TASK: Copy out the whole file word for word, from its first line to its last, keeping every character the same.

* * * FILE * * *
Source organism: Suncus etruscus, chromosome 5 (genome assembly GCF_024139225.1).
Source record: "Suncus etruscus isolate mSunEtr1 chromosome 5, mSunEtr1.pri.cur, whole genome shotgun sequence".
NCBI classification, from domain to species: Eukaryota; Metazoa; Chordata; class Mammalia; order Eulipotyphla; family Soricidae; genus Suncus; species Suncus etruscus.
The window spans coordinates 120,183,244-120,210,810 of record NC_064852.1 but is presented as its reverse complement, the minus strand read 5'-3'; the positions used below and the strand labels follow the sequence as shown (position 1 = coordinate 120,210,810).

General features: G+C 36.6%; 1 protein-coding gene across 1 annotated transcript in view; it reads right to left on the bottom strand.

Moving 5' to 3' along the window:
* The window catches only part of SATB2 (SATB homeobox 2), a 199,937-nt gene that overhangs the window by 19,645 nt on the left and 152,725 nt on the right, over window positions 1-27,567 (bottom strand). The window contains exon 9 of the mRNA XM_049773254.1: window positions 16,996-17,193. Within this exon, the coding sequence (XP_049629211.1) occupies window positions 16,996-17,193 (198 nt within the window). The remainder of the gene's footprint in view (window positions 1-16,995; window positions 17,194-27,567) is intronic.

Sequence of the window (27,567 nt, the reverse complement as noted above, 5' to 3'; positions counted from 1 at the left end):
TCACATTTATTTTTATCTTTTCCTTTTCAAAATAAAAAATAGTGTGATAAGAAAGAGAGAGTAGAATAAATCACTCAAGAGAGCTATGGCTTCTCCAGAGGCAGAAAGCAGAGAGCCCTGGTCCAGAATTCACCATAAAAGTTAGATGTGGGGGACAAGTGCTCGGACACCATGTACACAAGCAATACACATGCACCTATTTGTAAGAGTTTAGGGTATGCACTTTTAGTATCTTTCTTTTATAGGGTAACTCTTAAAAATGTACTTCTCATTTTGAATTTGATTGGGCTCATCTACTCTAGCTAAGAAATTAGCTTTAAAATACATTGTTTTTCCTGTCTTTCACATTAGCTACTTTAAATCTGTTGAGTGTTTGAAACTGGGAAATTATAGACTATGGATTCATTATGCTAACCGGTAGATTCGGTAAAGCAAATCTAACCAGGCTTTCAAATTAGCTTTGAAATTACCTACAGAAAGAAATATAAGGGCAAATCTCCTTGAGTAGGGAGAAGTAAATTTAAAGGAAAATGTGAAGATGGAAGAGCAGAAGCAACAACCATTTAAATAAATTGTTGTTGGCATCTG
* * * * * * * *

Source organism: Suncus etruscus, chromosome 5 (genome assembly GCF_024139225.1).
Source record: "Suncus etruscus isolate mSunEtr1 chromosome 5, mSunEtr1.pri.cur, whole genome shotgun sequence".
NCBI classification, from domain to species: Eukaryota; Metazoa; Chordata; class Mammalia; order Eulipotyphla; family Soricidae; genus Suncus; species Suncus etruscus.
The window spans coordinates 120,183,244-120,210,810 of record NC_064852.1 but is presented as its reverse complement, the minus strand read 5'-3'; the positions used below and the strand labels follow the sequence as shown (position 1 = coordinate 120,210,810).

General features: G+C 36.6%; 1 protein-coding gene across 1 annotated transcript in view; it reads right to left on the bottom strand.

Moving 5' to 3' along the window:
* The window catches only part of SATB2 (SATB homeobox 2), a 199,937-nt gene that overhangs the window by 19,645 nt on the left and 152,725 nt on the right, over window positions 1-27,567 (bottom strand). The window contains exon 9 of the mRNA XM_049773254.1: window positions 16,996-17,193. Within this exon, the coding sequence (XP_049629211.1) occupies window positions 16,996-17,193 (198 nt within the window). The remainder of the gene's footprint in view (window positions 1-16,995; window positions 17,194-27,567) is intronic.

Sequence of the window (27,567 nt, the reverse complement as noted above, 5' to 3'; positions counted from 1 at the left end):
TCACATTTATTTTTATCTTTTCCTTTTCAAAATAAAAAATAGTGTGATAAGAAAGAGAGAGTAGAATAAATCACTCAAGAGAGCTATGGCTTCTCCAGAGGCAGAAAGCAGAGAGCCCTGGTCCAGAATTCACCATAAAAGTTAGATGTGGGGGACAAGTGCTCGGACACCATGTACACAAGCAATACACATGCACCTATTTGTAAGAGTTTAGGGTATGCACTTTTAGTATCTTTCTTTTATAGGGTAACTCTTAAAAATGTACTTCTCATTTTGAATTTGATTGGGCTCATCTACTCTAGCTAAGAAATTAGCTTTAAAATACATTGTTTTTCCTGTCTTTCACATTAGCTACTTTAAATCTGTTGAGTGTTTGAAACTGGGAAATTATAGACTATGGATTCATTATGCTAACCGGTAGATTCGGTAAAGCAAATCTAACCAGGCTTTCAAATTAGCTTTGAAATTACCTACAGAAAGAAATATAAGGGCAAATCTCCTTGAGTAGGGAGAAGTAAATTTAAAGGAAAATGTGAAGATGGAAGAGCAGAAGCAACAACCATTTAAATAAATTGTTGTTGGCATCTG